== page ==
Biting the Bullet on Financial Stocks
Until recently, Standard & Poor's Equity Strategy Group had maintained a marketweight recommendation on the Financials sector, as we had believed that most of the negative news surrounding the mortgage market problems, as well as the recent weakness in near-term earnings, was already factored into financial equity prices. Obviously, we were wrong.
So now the question: Is it too late to underweight? We think not. On Nov. 2, S&P lowered its recommendation on the sector to underweight from marketweight.
At the beginning of this year, S&P equity analysts were projecting a 4.2% increase in third-quarter operating earnings for the S&P 500 Financials sector. Due to unexpected writedowns, we now see earnings declining 25.7% for the quarter. For the full year, we thought we would see a 6.4% increase in sector earnings. Now it looks as if we'll get a decline of close to 1%. We are currently forecasting a 10% increase in operating earnings for the S&P 500 Financials sector in 2008, vs. the expected 14% advance for the S&P 500-stock index. We now believe these expected results may be optimistic.
Even if they aren't, the Financials sector is still trading at a premium relative valuation to the S&P 500—despite the sector's recent decline— to its average over the past 10 years (which is as far back as S&P has data on sector earnings). Since 1995, the S&P 500 Financials Index has traded at a 29% discount to the S&P 500, based on trailing operating earnings. Looking to yearend 2008 estimates, the sector recently traded at a 14% discount to the market, or about 20% above its longer-term norm.
Take a look at the accompanying chart. On a rolling 12-month relative price comparison, the S&P 500 Financials sector is low, having fallen 9.5% in the past 12 months to the S&P 500's advance of 9.5%. This disparity places the sector's 12-month relative strength reading more than one standard deviation below its average since the early 1970s. While low, this sector has touched and surpassed two standard deviations below its mean three prior times, most notably in the midst of the Savings & Loan crisis and the junk-bond market meltdown in the early 1990s, which we believe bear similarities to the current mortgage meltdown and credit crisis.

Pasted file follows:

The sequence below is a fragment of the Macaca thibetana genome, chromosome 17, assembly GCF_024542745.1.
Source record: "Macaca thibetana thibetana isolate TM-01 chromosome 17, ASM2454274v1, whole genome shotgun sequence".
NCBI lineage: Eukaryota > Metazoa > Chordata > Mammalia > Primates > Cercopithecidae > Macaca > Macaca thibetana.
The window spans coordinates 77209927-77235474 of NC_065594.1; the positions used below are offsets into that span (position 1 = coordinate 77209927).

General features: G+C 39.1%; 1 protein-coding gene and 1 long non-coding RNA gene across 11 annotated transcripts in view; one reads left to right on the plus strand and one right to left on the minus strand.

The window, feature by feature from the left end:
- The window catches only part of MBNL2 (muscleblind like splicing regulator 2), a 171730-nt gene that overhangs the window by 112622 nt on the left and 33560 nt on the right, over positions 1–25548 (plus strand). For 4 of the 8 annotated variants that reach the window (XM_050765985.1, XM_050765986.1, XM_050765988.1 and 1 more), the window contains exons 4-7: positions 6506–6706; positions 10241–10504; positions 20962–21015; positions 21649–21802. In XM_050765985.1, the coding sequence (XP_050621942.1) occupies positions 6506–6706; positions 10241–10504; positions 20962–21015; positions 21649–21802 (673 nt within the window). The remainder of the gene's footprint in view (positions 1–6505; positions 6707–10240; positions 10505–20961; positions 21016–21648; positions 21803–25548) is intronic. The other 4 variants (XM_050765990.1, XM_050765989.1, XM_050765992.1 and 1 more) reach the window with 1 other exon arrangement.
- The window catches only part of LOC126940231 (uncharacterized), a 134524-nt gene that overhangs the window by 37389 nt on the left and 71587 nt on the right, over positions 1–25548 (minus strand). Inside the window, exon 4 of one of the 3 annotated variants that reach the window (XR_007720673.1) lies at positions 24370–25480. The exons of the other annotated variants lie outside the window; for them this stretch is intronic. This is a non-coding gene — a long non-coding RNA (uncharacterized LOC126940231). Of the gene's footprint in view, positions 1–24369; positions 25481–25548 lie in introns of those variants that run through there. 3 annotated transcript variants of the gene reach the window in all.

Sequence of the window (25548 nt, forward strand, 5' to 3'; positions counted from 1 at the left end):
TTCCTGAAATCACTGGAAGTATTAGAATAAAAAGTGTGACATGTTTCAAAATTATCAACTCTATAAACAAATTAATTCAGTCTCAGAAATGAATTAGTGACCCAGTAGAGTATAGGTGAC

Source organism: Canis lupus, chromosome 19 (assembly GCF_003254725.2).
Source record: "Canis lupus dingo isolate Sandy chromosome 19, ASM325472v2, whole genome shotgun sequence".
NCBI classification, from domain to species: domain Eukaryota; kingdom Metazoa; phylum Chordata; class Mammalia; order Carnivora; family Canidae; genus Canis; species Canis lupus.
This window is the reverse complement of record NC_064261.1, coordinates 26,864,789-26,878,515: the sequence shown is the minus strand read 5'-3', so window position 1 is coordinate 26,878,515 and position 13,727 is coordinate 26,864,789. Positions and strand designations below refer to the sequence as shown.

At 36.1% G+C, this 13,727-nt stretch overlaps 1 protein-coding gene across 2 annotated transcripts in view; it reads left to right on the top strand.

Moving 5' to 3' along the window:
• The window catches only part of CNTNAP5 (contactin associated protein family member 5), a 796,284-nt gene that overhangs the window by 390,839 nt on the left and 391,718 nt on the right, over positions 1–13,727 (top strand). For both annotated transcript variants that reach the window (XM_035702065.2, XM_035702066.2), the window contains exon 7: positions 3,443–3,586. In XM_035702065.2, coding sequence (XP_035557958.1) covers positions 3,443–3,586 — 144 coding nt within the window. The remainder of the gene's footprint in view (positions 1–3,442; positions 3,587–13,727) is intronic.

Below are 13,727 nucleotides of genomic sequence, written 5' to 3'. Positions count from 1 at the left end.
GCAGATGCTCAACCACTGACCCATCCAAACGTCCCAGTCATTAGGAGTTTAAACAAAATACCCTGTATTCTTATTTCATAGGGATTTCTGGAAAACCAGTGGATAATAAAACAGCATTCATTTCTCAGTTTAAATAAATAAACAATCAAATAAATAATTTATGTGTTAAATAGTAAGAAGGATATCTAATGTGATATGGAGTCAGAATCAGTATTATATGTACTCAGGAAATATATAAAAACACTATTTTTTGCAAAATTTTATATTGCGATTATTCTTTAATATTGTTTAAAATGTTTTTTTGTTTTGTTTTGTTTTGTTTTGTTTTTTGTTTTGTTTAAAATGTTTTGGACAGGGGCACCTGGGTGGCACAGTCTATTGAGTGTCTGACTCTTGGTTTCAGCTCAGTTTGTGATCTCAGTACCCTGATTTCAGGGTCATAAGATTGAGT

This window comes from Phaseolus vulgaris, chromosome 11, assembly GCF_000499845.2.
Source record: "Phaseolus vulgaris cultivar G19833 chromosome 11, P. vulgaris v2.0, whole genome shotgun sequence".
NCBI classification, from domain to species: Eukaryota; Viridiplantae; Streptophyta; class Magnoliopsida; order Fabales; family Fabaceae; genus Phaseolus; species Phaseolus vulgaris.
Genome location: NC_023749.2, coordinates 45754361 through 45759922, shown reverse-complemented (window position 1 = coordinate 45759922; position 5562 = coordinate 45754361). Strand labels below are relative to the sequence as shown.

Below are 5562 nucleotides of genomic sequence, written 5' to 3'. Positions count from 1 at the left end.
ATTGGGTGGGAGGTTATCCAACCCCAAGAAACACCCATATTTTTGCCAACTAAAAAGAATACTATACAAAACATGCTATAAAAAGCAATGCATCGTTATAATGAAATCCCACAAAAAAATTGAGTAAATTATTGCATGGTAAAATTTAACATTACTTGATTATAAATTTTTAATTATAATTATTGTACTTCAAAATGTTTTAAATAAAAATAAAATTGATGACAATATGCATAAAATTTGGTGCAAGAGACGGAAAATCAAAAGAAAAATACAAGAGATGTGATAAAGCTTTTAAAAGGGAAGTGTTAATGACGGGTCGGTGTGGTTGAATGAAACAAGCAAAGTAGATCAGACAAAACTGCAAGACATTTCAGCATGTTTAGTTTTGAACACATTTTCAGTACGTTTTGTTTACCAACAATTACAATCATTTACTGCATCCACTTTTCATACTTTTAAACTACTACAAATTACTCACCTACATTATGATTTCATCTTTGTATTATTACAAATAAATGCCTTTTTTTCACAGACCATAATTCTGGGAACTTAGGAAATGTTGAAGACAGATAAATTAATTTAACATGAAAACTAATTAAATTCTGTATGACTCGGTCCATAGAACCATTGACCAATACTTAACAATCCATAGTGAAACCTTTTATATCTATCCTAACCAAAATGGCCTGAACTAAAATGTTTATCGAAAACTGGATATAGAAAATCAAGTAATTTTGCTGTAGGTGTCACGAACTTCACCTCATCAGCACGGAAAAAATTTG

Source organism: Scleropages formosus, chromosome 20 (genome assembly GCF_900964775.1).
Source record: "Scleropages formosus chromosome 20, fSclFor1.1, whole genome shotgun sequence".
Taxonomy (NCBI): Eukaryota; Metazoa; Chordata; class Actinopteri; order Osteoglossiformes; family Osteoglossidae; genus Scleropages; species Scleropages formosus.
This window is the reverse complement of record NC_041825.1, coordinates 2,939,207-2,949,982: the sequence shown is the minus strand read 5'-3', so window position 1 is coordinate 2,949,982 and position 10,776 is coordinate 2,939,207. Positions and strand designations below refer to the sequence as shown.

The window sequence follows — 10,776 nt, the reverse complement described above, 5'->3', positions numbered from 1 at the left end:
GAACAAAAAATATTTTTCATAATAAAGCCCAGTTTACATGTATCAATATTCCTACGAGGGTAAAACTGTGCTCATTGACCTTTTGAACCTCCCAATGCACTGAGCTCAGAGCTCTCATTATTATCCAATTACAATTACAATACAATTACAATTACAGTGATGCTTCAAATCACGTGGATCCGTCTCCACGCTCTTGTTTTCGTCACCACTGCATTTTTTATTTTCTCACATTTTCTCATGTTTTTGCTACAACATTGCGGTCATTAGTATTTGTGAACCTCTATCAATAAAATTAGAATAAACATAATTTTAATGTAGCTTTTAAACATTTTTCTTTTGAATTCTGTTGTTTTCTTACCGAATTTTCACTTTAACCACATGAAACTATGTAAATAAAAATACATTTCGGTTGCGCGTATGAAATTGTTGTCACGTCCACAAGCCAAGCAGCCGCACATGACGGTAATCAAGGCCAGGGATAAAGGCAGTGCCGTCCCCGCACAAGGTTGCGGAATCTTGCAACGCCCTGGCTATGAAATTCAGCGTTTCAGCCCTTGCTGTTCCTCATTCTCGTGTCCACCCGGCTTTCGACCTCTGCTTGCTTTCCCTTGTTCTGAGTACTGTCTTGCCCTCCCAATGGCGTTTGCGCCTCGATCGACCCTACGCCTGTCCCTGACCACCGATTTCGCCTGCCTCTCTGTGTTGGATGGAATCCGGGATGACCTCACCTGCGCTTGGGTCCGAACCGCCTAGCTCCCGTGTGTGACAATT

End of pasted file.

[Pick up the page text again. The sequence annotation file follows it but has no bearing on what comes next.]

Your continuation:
Finally, as a result of recent downgrades by S&P equity analysts, financial stocks now represent less than 15% of S&P's 5-Stars, or Strong Buy list. Stars rankings on a number of well-known names were lowered on Nov. 2. We've highlighted three moves below:
Citigroup: Downgraded to 3 Stars (Hold) from 5 Stars
Analyst Frank Braden notes that while S&P believes it is unlikely that Citi (C; $38.51) will need to cut its dividend, the suspension of share buybacks and possible asset sales may be necessary to boost capital levels, which may preclude Citi from taking advantage of market opportunities in the near term. Braden cut his 2007 and 2008 earnings per share estimates to $3.80 and $4.50, from $3.82 and $4.89. He also lowered his 12-month target price to $45 from $59.
Goldman Sachs: Downgraded to 4 Stars (Buy) from 5 Stars
Analyst Matthew Albrecht reduced his recommendation on Goldman (GS; $230.01) on the stock's valuation. Although he continues to believe Goldman has shown the strongest risk management controls and is best positioned to weather the current storm, Albrecht see less upside potential after a recent upward move in the stock. He kept his 12-month target price at $250.
Wachovia: Downgraded to 4 Stars from 5 Stars
Due to S&P's expectation of further writedowns at Wachovia's (WB; $43.54) corporate and investment bank and a continuing decline in the housing market, Braden cut his 2007 and 2008 EPS estimates to $4.41 and $4.77, from $4.93 and $5.39. He is also lowering S&P's 12-month target price to $52 from $62. While he believes Wachovia's option-ARM portfolio is more conservative than those of its peers, Braden expects that its large exposure and the longevity of the housing downturn in California will keep pressuring earnings as provisions for loan losses continue to grow.
In summary: Because of questionable earnings-growth prospects, high relative valuations, historical precedent for even weaker relative price performance, and recent equity analyst Stars downgrades, we believe it is not too late to benefit from an underweighting of the S&P 500 Financials sector.